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Friday, December 9, 2016

Three Free Online Whiteboards Students Can Use Together in Realtime

Online whiteboards that let students communicate in realtime either by voice or text can be powerful tools to create a mathematics tutorial, create a diagram, or to brainstorm ideas for a project. The following three whiteboard tools can all be used by students for free.

NoteBookCast is a free whiteboard tool that will work in the web browser on a laptop, iPad, Android tablet, and Windows tablet. NoteBookCast is a collaborative whiteboard tool. You can invite others to join your whiteboard by entering the code assigned to your whiteboard. You can chat while drawing on NoteBookCast whiteboards. In the video embedded below I demonstrate how to use NoteBookCast.



Web Whiteboard makes it easy to include a whiteboard in your Google+ Hangout. In the video embedded below I demonstrate how easy it is to use Web Whiteboard in a Google+ Hangout.


Stoodle is a free collaborative whiteboard tool hosted by the CK12 Foundation. You can use text chat while sharing your whiteboard. Registration is not required in order to use Stoodle. In the video embedded below I demonstrate the features of Stoodle.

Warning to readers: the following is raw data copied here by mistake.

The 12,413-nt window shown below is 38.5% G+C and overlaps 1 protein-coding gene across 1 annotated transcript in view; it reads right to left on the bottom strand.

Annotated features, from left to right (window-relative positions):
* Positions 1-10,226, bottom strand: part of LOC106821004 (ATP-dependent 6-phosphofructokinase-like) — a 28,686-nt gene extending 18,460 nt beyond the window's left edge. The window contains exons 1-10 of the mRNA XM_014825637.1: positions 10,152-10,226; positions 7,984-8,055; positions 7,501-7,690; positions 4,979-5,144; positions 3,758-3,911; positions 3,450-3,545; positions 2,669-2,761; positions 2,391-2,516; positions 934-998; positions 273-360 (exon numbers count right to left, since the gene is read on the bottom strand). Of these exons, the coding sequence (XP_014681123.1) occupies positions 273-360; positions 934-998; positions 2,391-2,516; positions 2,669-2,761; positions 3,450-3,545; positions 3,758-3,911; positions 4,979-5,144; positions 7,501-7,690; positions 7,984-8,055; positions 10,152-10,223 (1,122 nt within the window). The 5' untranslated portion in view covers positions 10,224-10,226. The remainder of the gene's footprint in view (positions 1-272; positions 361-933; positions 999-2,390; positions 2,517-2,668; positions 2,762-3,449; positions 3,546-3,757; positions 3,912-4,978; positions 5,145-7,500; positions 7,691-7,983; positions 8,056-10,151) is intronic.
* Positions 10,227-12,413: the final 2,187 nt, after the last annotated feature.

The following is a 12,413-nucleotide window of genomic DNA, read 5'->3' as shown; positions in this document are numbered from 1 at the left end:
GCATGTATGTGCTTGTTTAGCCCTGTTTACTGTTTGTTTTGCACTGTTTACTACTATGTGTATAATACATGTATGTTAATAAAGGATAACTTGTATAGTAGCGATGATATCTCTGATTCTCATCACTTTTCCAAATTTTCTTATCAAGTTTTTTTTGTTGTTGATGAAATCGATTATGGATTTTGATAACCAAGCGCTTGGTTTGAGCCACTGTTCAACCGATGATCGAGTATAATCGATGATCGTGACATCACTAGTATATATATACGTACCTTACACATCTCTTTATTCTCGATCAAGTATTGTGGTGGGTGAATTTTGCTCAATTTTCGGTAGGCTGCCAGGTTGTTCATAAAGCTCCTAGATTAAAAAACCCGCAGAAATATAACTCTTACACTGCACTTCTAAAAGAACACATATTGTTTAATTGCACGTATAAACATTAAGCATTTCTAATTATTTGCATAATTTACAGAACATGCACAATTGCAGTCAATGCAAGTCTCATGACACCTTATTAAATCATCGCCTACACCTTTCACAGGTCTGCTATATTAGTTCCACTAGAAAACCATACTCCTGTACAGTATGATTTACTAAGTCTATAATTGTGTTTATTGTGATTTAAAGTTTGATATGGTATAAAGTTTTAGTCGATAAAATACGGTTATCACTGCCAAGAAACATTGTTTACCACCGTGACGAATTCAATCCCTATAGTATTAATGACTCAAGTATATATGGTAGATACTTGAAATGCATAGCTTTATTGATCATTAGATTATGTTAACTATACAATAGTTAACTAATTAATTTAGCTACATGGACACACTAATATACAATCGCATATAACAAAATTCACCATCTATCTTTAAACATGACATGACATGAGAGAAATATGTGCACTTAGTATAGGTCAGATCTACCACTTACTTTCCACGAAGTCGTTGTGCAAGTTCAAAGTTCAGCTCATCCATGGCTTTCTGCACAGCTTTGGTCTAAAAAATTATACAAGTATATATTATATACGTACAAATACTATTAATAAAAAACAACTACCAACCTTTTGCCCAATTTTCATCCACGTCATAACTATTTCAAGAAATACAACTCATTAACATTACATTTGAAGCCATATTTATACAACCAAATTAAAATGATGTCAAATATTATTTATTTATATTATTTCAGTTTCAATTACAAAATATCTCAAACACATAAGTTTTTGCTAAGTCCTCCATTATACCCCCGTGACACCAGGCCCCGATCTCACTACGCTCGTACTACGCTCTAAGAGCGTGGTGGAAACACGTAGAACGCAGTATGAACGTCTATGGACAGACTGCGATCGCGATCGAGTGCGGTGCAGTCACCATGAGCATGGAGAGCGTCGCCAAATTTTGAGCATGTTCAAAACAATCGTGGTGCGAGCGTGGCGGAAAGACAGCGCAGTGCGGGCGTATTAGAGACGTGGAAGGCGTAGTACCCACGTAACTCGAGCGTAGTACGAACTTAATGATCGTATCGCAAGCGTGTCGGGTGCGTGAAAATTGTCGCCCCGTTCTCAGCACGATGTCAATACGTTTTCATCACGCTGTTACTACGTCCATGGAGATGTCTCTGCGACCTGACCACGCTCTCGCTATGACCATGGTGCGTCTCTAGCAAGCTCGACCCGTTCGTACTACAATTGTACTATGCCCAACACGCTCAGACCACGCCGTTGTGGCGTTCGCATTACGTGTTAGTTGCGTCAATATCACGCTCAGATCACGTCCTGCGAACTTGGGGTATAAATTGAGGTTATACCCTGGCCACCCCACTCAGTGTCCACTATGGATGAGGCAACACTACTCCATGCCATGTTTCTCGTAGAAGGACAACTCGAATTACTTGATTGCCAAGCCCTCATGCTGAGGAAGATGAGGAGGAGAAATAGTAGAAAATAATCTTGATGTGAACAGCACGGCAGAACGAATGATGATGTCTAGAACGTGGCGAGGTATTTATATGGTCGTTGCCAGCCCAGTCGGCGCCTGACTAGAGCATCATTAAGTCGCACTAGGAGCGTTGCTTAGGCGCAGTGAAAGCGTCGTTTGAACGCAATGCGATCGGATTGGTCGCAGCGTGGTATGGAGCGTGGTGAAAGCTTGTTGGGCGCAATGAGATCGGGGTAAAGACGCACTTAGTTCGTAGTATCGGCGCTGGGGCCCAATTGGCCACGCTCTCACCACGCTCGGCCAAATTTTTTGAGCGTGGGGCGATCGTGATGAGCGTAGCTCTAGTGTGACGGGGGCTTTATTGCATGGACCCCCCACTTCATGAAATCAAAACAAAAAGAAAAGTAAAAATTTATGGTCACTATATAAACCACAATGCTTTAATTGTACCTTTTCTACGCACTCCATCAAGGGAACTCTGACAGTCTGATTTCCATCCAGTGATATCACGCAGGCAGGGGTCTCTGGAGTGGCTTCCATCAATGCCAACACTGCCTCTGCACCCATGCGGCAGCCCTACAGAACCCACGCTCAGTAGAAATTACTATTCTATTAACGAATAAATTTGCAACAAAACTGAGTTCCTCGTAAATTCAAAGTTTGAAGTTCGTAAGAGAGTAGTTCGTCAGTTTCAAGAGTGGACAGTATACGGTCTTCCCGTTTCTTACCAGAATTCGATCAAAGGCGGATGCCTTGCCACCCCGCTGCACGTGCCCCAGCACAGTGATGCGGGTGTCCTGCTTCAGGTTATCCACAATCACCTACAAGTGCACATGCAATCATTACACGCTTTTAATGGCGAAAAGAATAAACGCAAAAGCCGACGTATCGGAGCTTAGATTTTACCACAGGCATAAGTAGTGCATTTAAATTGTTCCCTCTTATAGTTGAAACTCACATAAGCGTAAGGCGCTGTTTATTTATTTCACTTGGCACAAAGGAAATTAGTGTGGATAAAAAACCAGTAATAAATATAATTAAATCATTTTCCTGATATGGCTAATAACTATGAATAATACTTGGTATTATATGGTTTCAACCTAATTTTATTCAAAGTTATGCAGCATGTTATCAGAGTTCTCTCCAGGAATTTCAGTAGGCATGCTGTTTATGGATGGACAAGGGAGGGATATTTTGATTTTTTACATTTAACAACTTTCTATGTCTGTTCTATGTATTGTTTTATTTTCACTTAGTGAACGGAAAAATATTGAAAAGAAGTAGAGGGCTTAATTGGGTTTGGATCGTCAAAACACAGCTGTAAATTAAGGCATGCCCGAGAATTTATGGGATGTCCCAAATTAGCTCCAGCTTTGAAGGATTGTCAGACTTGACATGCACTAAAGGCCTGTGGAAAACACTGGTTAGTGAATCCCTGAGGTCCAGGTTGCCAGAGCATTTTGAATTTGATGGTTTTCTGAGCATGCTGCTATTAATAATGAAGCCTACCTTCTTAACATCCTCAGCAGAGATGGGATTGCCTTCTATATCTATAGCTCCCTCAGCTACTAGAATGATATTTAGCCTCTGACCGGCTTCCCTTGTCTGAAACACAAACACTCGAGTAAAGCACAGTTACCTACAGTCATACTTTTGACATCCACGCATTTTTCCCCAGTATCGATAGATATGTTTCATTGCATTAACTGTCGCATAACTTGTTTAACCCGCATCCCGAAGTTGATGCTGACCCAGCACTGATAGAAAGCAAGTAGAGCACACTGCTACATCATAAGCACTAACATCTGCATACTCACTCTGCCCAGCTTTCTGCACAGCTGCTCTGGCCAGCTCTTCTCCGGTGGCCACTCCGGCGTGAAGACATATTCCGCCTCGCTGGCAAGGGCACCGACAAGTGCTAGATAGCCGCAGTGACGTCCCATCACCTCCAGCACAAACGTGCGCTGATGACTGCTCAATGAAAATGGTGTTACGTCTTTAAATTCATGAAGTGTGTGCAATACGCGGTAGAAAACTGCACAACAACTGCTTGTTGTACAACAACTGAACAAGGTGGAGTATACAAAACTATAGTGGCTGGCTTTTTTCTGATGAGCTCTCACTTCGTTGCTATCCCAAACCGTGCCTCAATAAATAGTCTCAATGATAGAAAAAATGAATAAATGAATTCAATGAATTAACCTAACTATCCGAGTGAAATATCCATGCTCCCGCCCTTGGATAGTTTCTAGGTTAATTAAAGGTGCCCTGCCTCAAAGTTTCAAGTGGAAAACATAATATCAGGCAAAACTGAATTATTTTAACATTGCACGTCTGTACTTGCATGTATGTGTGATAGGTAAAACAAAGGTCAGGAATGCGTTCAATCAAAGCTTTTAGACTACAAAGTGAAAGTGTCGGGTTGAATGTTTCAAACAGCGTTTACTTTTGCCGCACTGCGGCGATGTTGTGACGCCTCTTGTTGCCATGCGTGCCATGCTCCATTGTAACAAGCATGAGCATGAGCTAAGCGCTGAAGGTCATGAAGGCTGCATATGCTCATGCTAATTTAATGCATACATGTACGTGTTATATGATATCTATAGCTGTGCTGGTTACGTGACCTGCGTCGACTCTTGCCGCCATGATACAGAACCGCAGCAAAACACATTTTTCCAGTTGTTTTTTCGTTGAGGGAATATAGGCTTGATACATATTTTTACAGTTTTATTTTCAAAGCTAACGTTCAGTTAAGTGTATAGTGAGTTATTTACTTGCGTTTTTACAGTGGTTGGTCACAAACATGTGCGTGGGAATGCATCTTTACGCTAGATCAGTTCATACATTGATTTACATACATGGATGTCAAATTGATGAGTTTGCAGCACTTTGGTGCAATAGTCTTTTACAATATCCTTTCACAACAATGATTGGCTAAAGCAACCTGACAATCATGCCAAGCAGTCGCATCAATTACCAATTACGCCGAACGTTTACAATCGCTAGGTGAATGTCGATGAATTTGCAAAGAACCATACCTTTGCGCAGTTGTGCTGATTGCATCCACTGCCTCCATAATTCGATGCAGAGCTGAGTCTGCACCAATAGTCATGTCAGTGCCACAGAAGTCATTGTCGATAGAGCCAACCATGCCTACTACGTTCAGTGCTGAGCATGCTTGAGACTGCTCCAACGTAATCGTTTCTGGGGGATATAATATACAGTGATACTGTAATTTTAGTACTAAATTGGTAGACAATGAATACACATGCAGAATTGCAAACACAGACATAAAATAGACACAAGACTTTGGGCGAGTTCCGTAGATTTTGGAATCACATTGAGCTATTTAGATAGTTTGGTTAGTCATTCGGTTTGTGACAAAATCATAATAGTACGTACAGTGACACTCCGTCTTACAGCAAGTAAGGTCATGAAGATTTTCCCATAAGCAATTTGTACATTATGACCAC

How to Use Storyboard That to Create Greeting Cards

Earlier this week I published a tutorial on using Canva to create simple holiday greeting cards. Storyboard That also offers some good templates for creating holiday greeting cards. In the video embedded below I demonstrate how to do that.



Applications for Education
As I wrote earlier this week, if you're thinking about giving an assignment in which your students write letters to family members for the holidays, consider using one of Storyboard That's handy templates.

Disclosure: Storyboard That is an advertiser on this blog.

How to Cite the Source of Images Found in Google Docs & Slides

The Explore function in Google Docs and Google Slides makes it easy for students to find images to insert into their documents and presentations. The old research tool in Google Docs used to automatically add a link to image sources in the footer of your documents. The same is not true for the Explore function in Google Docs and Slides. In the video below I demonstrate how to find and cite the source of images that appear in the Explore menu in Google Docs and Slides.


Thanks to Rita for her email that inspired this post.